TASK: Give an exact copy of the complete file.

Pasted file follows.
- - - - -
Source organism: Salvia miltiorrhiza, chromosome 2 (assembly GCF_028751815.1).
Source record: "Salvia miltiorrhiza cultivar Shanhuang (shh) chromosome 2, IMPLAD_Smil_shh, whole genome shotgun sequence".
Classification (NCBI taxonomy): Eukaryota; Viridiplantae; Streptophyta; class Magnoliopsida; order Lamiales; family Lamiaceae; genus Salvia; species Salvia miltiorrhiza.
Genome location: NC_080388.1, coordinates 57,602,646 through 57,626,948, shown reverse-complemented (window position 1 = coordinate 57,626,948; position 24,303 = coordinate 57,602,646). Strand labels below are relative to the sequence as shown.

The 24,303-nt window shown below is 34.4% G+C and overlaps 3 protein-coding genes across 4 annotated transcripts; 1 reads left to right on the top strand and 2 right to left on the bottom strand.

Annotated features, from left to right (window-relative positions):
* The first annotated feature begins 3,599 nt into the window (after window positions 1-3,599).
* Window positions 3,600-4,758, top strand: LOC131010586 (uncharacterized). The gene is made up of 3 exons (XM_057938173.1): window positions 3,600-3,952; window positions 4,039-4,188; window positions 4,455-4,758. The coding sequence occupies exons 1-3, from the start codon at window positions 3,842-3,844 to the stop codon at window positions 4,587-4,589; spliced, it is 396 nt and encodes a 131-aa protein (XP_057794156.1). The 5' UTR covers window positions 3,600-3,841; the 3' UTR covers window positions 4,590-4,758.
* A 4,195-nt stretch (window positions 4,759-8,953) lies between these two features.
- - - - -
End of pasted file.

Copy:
Source organism: Salvia miltiorrhiza, chromosome 2 (assembly GCF_028751815.1).
Source record: "Salvia miltiorrhiza cultivar Shanhuang (shh) chromosome 2, IMPLAD_Smil_shh, whole genome shotgun sequence".
Classification (NCBI taxonomy): Eukaryota; Viridiplantae; Streptophyta; class Magnoliopsida; order Lamiales; family Lamiaceae; genus Salvia; species Salvia miltiorrhiza.
Genome location: NC_080388.1, coordinates 57,602,646 through 57,626,948, shown reverse-complemented (window position 1 = coordinate 57,626,948; position 24,303 = coordinate 57,602,646). Strand labels below are relative to the sequence as shown.

The 24,303-nt window shown below is 34.4% G+C and overlaps 3 protein-coding genes across 4 annotated transcripts; 1 reads left to right on the top strand and 2 right to left on the bottom strand.

Annotated features, from left to right (window-relative positions):
* The first annotated feature begins 3,599 nt into the window (after window positions 1-3,599).
* Window positions 3,600-4,758, top strand: LOC131010586 (uncharacterized). The gene is made up of 3 exons (XM_057938173.1): window positions 3,600-3,952; window positions 4,039-4,188; window positions 4,455-4,758. The coding sequence occupies exons 1-3, from the start codon at window positions 3,842-3,844 to the stop codon at window positions 4,587-4,589; spliced, it is 396 nt and encodes a 131-aa protein (XP_057794156.1). The 5' UTR covers window positions 3,600-3,841; the 3' UTR covers window positions 4,590-4,758.
* A 4,195-nt stretch (window positions 4,759-8,953) lies between these two features.